• Working with subject matter experts to review our existing emergency materials so that we can make them more understandable and accessible.

The updated  CDC 2012 edition of the Crisis and Emergency Risk Communication (CERC) manual states, “Technical language and jargon are barriers to successful communication with the public. In low-trust, high-concern situations, empathy and caring carry more weight than numbers and technical facts.” Public health professionals must make plain language a core tenet of their emergency and risk communication strategies because people need to be able to understand and act upon health information quickly in times of stress and uncertainty.

What are you doing in your organizations to make plain language a part of your preparedness planning? What challenges are you facing in undertaking that mission? We’d love to hear about your experiences, tips, and lessons learned.

Clear, Main Messages – We all Need One

Categories: Plain language

The main message of this week’s post is that every health material needs a clear, main message.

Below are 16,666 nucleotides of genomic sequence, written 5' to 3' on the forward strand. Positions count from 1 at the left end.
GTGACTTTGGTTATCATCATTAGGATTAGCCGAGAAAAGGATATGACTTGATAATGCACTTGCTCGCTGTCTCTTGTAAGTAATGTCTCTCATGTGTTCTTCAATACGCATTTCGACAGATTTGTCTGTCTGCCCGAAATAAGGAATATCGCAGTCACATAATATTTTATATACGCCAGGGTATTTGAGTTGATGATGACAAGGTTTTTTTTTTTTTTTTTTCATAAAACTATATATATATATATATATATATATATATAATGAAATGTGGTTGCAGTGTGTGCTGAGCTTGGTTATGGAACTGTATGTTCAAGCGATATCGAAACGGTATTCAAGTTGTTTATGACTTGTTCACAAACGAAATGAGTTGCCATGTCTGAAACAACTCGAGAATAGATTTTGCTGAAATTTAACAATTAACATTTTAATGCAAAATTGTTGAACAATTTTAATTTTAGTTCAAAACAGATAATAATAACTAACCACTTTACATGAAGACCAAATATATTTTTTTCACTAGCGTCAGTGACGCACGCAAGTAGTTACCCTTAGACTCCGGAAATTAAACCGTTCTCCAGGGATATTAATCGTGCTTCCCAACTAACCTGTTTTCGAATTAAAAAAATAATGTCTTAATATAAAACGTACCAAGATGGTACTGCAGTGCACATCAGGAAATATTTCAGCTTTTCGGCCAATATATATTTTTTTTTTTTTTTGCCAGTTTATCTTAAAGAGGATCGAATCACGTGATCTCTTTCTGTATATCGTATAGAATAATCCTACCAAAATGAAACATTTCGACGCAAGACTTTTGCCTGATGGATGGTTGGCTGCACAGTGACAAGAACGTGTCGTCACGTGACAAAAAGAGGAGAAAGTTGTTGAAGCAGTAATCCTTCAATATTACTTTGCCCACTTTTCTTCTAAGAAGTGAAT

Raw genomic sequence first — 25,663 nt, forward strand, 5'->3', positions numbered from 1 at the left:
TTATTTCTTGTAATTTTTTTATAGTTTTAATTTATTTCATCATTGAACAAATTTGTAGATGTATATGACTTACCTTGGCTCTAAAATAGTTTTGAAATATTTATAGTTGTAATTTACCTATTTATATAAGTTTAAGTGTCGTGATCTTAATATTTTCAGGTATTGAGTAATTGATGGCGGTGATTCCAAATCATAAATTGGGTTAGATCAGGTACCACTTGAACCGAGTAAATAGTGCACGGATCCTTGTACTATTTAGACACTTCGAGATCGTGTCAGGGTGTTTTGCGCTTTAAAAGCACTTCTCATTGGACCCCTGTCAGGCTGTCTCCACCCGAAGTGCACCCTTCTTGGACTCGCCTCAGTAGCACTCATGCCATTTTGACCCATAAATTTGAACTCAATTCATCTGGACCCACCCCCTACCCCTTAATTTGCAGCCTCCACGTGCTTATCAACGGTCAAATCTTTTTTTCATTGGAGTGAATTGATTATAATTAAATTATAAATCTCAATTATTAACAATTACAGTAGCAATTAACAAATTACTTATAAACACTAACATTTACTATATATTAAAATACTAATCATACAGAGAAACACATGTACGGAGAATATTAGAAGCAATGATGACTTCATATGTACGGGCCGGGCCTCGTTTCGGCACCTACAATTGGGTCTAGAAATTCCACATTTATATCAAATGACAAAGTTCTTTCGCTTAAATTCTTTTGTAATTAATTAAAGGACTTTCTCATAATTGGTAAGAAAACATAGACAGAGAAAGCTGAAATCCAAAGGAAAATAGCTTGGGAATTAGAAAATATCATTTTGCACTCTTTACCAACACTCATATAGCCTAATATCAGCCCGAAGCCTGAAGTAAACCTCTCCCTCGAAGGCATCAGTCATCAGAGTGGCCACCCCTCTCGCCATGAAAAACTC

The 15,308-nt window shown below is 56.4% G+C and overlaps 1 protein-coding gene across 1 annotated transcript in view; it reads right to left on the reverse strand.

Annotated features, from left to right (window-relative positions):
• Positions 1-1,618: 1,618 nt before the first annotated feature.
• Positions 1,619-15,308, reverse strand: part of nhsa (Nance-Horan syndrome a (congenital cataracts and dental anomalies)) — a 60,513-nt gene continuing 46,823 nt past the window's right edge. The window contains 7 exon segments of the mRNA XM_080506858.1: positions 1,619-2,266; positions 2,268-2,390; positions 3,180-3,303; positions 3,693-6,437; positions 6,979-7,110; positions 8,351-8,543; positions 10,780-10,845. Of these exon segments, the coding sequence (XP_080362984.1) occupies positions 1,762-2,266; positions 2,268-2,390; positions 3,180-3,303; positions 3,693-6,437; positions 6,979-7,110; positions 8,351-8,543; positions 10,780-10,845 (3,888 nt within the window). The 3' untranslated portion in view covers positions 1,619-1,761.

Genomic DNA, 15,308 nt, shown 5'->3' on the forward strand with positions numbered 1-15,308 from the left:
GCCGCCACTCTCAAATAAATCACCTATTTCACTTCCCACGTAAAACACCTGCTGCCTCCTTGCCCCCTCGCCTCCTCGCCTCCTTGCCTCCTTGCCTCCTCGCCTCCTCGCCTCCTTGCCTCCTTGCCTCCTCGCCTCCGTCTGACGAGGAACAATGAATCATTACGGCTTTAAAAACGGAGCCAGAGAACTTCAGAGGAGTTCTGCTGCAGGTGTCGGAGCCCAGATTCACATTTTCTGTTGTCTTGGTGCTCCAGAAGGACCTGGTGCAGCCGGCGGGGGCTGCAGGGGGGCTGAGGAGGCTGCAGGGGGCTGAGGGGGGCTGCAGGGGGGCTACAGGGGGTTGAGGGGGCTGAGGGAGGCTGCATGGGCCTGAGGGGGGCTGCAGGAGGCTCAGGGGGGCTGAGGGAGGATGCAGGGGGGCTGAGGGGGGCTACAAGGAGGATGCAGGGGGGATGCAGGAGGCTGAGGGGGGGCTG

The power of a main message is that your readers or listeners can almost immediately say, I know what this is about. When you state your main message clearly AND put it at the beginning, you help your readers or listeners know what is most important. 

Perhaps you think this point is obvious. Of course every health material has a main message, you say.

Let’s put this idea to the test with a main message challenge: Go to any health web site, randomly select a web page, download a brochure or report, or listen to a podcast or video on the site. Try and find the main message in the first paragraph, first set of key points, or first few sentences of the audio or video recording.  Can you easily and clearly state the key point this organization or person is trying to communicate to you?

Once you’ve taken the challenge, send in your results, and we’ll post them in the comments section.  Let’s do our part to improve health messages!